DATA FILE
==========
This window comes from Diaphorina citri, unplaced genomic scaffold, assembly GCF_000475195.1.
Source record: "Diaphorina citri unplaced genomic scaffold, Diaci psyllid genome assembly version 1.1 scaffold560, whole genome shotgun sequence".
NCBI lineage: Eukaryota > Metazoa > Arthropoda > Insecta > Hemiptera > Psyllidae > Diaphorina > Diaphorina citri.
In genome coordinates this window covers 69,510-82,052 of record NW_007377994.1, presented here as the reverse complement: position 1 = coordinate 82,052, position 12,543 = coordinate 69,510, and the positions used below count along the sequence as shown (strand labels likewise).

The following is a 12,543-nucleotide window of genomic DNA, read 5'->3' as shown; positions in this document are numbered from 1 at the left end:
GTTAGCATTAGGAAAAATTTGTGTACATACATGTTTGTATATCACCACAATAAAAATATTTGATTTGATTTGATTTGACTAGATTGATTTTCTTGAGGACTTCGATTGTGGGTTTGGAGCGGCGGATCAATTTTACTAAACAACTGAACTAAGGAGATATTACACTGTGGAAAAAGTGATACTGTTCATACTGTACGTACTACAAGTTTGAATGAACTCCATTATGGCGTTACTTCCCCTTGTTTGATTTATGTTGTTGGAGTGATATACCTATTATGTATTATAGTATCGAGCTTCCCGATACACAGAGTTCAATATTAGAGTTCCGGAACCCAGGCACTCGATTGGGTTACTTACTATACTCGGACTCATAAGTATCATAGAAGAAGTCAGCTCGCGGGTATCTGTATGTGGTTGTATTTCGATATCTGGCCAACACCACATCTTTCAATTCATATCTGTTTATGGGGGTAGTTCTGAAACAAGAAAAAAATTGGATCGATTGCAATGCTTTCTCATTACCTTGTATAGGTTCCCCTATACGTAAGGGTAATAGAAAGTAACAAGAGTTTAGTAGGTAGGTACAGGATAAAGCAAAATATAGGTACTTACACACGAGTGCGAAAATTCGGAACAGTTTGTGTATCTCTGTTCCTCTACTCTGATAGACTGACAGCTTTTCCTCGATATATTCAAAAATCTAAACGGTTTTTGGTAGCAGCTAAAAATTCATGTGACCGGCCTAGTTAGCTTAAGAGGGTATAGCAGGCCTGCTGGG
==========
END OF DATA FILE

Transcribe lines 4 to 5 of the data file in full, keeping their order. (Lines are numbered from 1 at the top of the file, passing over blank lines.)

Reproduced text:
In genome coordinates this window covers 69,510-82,052 of record NW_007377994.1, presented here as the reverse complement: position 1 = coordinate 82,052, position 12,543 = coordinate 69,510, and the positions used below count along the sequence as shown (strand labels likewise).

The following is a 12,543-nucleotide window of genomic DNA, read 5'->3' as shown; positions in this document are numbered from 1 at the left end: